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to keep going for a few more months while it attempts to win FDA approval for pixantrone, its experimental drug for non-Hodgkin’s lymphoma.
—The Fred Hutchinson Cancer Research Center said it has eliminated 83 jobs, or about 3 percent of its workforce, to offset a drop in charitable giving that provides an important lift to its budget. The center said its grants and contracts from the National Institutes of Health, the primary source of its funds, remains stable.
—Seattle biotech old-timers may remember that Paul Allen’s Vulcan was an important early backer of Dendreon. Allen got out of the biotech investing game a couple years ago, but he scored a payday this week when one of his portfolio companies, Brisbane, CA-based BiPar Sciences, agreed to be acquired by Paris-based Sanofi-Aventis. The deal could be worth as much as $500 million if BiPar can reach certain milestones in development of its cancer drugs.
—I caught up with Matt O’Donnell, the Dean of the University of Washington’s College of Engineering, and quizzed him about who he considers the five most promising young faculty in his college, which includes people with expertise in computer science, bioengineering, and cleantech.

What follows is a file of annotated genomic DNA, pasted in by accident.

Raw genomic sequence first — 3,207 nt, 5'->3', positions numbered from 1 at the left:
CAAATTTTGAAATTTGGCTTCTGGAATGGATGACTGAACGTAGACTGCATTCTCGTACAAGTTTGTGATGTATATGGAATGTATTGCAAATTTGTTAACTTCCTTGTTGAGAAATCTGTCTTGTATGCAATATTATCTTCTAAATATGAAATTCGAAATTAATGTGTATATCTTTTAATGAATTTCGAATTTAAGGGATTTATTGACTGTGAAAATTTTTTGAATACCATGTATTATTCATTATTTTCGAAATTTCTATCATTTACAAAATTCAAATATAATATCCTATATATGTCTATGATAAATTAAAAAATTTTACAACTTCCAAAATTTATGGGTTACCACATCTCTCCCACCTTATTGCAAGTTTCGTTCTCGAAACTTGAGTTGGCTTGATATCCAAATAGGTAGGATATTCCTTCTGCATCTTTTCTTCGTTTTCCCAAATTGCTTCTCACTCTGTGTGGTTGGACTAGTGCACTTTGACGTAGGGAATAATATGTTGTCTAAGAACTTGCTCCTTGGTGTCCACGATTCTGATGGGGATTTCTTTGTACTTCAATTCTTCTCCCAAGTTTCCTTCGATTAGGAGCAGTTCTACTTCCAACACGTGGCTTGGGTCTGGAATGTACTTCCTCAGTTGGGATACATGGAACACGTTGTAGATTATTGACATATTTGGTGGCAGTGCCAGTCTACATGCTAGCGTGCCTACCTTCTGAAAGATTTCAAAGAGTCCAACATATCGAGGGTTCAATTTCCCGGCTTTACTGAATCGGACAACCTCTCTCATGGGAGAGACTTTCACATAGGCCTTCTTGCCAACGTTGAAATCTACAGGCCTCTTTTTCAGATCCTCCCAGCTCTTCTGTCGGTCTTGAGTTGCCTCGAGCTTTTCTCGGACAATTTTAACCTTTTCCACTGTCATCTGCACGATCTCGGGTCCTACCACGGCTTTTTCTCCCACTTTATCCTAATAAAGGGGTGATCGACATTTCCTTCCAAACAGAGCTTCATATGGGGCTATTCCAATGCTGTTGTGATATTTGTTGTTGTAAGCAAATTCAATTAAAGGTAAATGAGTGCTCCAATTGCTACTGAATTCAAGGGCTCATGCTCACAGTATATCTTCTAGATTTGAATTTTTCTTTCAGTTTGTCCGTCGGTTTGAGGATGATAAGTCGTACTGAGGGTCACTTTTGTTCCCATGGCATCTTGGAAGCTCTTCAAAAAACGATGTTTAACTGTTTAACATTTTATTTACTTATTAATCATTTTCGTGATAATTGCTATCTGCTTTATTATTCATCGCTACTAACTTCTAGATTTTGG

—The new director of Washington’s commerce department, Rogers Weed, sat down for an interview with me at the Washington Innovation Summit. He’s a former vice president at Microsoft, with lots of connections in software and venture capital, and says he’s learning on the job about what he can do help foster growth of other sectors like life sciences and aerospace.
—Geospiza, the Seattle maker of software for biomedical researchers, said last week it raised $750,000 from a group of new and existing angel investors. This comes a month after the company got a $1.1 million grant from the National Institutes of Health.
—Lots of people in biotech and cleantech are thinking about how to get a piece of the President’s economic stimulus package, but based on what I heard at the Washington Innovation Summit last week, not many people are really organized to get it. U.S. Sen. Maria Cantwell urged entrepreneurs to go after their share of this historic opportunity with ideas to create a “smart grid.”
—We’ve been telling the ongoing story about UW’s effort to raise its game in creating startups, and since this effort is not without its perils, I gathered a few words of caution from Joe Eichinger, a medical device entrepreneur who’s advising faculty on business plans. He suggests the UW nurture its technology a little more before licensing it to a startup, to make sure it has the biggest impact possible in society.
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